The herbarium of Augustana College hosts more than 5,000 specimens of vascular plants, 300 bryophytes and collections of myxomycetes and fossil plants. Most of our vouchers were collected by students in the campus area or the field stations of the college between 1983 and 2012 and were prepared under the supervision of Prof. Bohan Dziadyk. The specimens have not been assessed or databased and the collection needs to be properly curated to become a durable resource serving the study of the local flora and the memory of the college.
Having an active herbarium on campus will boost the possibilities of plant science research. A significant part of current advances in botany is possible thanks to techniques such as DNA profiling, geo-referencing, big data analysis and citizen science initiatives that often rely on natural history collections.
Herbaria are teaching tools as well. One of the most concerning problems of current biology teaching is the lack of contact between students and the natural word, a disconnection that is already understood as a severe impediment to train biologists who are competent at the organismal level. Herbaria have proved to be an invaluable resource to fight this impediment, capable of integrating new technologies with the traditional natural history approach. They can also support simultaneously several courses in different majors, such as Biology or Environmental Studies.
In addition to its value as a research and teaching resource, our herbarium also keeps an interesting episode of the history of the college and the American botany: the Tulen collection. Nels Peter Tulen (1865-1928) was a Swede immigrant that graduated from Augustana College in 1895. During the summer of 1893, he joined Per Axel Rydberg (who would later become the first curator of the NYBG) and became his field assistant during an expedition to the Sandhills region in Nebraska. Tulen was a very diligent student who had received a good botanical training. During the expedition, he collected his own set of specimens, pressed and labelled them meticulously, and brought them back to Rock Island. Up to 67 specimens of the Tulen collection were distributed to 11 herbaria all over the country, but several hundreds are still on campus where they remained during more than 120 years, often in an exquisite preservation state.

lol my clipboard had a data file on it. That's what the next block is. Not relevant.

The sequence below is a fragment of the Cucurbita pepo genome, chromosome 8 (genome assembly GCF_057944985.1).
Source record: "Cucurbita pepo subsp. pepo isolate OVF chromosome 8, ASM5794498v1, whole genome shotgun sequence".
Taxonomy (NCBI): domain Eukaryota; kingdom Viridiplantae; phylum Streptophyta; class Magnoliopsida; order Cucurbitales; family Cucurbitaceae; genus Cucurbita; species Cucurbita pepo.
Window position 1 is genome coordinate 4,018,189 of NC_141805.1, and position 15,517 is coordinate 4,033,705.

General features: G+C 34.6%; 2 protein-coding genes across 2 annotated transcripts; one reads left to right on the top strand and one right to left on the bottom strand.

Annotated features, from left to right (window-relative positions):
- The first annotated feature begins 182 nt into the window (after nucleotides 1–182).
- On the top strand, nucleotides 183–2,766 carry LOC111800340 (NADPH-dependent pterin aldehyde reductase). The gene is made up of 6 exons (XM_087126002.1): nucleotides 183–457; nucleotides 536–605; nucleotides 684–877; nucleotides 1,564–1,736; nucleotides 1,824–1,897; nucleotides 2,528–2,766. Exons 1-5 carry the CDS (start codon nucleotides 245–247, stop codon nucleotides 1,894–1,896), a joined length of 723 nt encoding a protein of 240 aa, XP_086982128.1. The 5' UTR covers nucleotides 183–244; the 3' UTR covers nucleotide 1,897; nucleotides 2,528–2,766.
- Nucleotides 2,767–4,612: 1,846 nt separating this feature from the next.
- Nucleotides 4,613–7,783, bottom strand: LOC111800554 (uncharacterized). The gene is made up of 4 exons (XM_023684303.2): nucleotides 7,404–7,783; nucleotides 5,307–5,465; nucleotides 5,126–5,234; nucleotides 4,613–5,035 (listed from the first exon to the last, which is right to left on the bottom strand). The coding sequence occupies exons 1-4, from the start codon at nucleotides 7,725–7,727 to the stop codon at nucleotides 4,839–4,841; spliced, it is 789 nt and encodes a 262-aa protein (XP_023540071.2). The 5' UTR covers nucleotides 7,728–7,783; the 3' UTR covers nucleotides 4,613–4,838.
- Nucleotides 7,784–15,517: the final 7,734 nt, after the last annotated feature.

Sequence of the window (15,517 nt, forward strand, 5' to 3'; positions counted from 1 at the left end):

Thanks to a grant from the Faculty Research Committee of Augustana College, I am leading a project that will consolidate and database our herbarium and will make it accessible for the college community and beyond. The long term goal is to have a fully functional collection integrated in Index Herbariorum and the Consortium of Midwest Herbaria with a databased and imaged collection. It will be used by faculty and students as a research resource and will host a training program for students interested in natural history collections as a part of their professional development.
The goals for the first year are:
- To assess and arrange all our specimens according to current systematics, re-mounting those whose preservation seems compromised
- To re-mount and restore the Tulen collection
- To setup the imaging station and a system for the databasing the specimens
- To integrate the herbarium in the curriculum and use it to expose the students to plant science
Our herbarium is the result of generations and students and faculty working together towards a common scientific enterprise. If you are a student of Augustana and are interested in our herbarium, contact me. There are multiple ways you can join this project, and the skills you will gain are useful in many biology-related careers.